All Nippon Airways and Japan Airlines have grounded their entire fleets of Boeing 787s following an emergency landing this morning by an ANA Dreamliner in western Japan.
In seeking to consummate its proposed strategic alliance with Delta Air Lines, Virgin Atlantic Airways aims to head off the challenge posed by the formidable pairing of British Airways and American Airlines. So who did Virgin chairman Sir Richard Branson recruit to succeed retiring CEO Steve Ridgway? Why, naturally, a senior American Airlines executive in the shape of senior vice president for customers Craig Kreeger, who assumes his new role from February 1.
Bristol Flying Center (BFC), the aviation services provider at the UK’s Bristol Airport, has completed an expansion after its parent company signed two handling contracts, one of them with a regional airline that handles Airbus corporate business. The FBO expects to see its annual passenger numbers increase 1,700 percent as a result of the agreements, which take effect this month. The company has completed two new passenger lounges and a separate crew lounge, along with new security screening facilities and redesigned reception areas in its 6,500-sq-ft terminal.
Virgin Group boss Richard Branson insists that Virgin Atlantic’s brand will remain intact well into the future following Delta Air Lines’ planned purchase of Singapore Airlines’ 49-percent stake in the UK carrier. “First of all, ignore the press speculation, the British Airways speculation,” said Branson via a video feed from his Caribbean retreat on Necker Island during last week’s announcement. “I’m not going anywhere.”
Tough economic times are resulting in innovations by carriers in the Asia Pacific region looking beyond traditional business models through strategic realignments and new product offerings. Recent ground-breaking deals include Virgin Australia selling a 10-percent stake to Singapore Airlines (SIA) and buying 60 percent of Tiger Airways; the new partnership between Emirates Airline and Qantas; and Etihad Airways purchasing a 10-percent stake in Virgin Australia.
A “comprehensive” plan unveiled Friday by International Airlines Group (IAG) to save its Iberia subsidiary from financial ruin calls for the company to cut 4,500 jobs, cut network capacity next year by 15 percent and eliminate 25 airplanes from the fleet.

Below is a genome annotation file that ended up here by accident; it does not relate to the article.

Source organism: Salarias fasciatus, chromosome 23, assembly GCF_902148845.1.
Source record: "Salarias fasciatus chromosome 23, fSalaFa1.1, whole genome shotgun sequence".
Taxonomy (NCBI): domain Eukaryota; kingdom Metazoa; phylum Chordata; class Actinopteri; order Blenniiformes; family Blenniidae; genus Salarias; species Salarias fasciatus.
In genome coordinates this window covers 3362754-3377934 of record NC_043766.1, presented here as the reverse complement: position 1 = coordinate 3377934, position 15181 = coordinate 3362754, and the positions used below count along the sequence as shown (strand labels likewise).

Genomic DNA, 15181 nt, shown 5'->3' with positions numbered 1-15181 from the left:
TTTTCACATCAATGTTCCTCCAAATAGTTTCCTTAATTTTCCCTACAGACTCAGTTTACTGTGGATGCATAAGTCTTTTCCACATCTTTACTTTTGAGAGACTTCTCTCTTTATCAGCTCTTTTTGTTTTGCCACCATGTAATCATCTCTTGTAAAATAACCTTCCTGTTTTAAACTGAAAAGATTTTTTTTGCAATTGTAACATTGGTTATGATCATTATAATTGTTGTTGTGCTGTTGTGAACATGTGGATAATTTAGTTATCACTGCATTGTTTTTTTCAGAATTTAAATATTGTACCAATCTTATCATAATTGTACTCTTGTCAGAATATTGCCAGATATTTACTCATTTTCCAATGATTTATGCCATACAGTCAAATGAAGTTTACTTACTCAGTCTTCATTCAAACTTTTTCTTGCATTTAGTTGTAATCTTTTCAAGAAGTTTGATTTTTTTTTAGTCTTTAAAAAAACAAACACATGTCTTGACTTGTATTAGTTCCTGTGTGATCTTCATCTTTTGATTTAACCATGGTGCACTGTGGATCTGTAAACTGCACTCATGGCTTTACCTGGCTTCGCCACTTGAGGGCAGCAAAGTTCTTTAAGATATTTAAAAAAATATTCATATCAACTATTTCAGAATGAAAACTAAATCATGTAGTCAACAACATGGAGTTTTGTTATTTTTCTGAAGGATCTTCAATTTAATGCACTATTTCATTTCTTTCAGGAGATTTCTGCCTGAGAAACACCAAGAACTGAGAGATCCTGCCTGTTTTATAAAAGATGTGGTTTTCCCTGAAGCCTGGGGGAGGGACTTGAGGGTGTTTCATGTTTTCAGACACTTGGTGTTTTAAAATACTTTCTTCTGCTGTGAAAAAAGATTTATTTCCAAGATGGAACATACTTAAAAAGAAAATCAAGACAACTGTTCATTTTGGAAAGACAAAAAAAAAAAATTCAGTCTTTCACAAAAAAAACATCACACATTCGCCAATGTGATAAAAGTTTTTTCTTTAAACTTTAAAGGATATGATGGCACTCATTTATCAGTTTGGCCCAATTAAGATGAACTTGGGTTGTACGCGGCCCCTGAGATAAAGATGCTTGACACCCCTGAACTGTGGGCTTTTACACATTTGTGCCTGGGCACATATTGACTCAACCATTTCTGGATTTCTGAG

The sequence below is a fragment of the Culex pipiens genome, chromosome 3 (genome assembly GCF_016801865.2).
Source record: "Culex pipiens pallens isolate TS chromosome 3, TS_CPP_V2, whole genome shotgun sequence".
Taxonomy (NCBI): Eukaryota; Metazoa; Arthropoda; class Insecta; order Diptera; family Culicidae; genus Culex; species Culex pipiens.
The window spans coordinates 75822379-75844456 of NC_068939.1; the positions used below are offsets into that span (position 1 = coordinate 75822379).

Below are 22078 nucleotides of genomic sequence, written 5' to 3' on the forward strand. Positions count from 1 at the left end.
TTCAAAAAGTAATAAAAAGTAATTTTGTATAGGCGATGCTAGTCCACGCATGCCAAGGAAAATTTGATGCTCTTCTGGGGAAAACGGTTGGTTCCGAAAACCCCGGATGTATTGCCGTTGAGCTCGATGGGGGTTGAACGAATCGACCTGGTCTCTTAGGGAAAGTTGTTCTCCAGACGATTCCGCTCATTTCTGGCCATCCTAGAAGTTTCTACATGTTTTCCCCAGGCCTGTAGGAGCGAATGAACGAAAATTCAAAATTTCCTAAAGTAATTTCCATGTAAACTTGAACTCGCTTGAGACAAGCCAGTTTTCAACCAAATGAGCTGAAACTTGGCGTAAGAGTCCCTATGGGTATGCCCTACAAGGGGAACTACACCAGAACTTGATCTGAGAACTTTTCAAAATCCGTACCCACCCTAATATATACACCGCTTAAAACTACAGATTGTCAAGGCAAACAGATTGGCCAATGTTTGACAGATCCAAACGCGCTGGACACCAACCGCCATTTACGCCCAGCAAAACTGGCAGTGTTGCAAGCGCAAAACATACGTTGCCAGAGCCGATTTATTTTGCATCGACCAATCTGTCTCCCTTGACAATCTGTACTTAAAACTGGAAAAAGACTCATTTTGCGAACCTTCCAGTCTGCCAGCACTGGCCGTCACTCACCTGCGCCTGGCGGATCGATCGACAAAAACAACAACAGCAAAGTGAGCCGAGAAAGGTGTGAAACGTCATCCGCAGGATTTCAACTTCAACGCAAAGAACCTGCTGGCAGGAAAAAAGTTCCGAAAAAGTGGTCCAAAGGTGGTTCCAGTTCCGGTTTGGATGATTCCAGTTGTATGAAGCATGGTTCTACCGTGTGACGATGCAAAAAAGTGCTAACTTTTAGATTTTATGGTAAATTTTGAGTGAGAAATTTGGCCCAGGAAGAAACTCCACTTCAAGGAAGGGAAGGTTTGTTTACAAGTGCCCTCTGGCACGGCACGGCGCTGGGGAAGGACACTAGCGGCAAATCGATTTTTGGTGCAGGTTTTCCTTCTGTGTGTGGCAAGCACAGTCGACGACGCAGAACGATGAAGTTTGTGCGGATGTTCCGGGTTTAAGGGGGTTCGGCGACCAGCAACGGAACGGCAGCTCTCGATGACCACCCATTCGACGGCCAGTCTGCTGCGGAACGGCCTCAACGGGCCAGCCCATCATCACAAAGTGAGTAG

The outspoken chief executive of Qatar Airways, an increasingly influential player in the world airline market, blamed the long-running battle over airline participation in Europe’s emissions trading scheme (ETS) on the former leader of the association that represents world airlines.
Striking pilots and engineers of India’s Kingfisher Airlines have accepted a three-month portion of their eight months of unpaid salaries and agreed to return to work, even as management struggles to get its suspended Scheduled Operator’s Permit reinstated. Still, civil aviation minister Ajit Singh warned that paying salaries alone would not guarantee that Kingfisher would fly again. “I think the Kingfisher problem is much bigger; even if they pay the salaries today, are they going to take off and fly? I don`t think so,” he said.
As oil and gas wells overflow in Kazakhstan, Air Astana–the national carrier of the newly enriched former Soviet republic–is looking deep into Asia to expand its network. Its inclusion on the European Union blacklist, which frustrates its ambitions to expand west, lies at the heart of its strategy. Air Astana’s discussions over a code-share partnership with Royal Jordanian, which follows an analogous strategy, is no coincidence.
The Australian Transport Safety Bureau is trying to understand how a military air traffic controller allowed a Qantas-Link Boeing 717 inbound to Darwin carrying 115 passengers to fly through the altitude of a Qantas Boeing 737 that just departed that same airport with 155 people on board. Darwin is a joint-use military/civilian airport. The 717’s Tcas system alerted the crew to the other aircraft, which the pilot reported passed about 800 feet beneath him. That same captain said the other aircraft looked as if it had passed much closer to his 717 than 800 feet.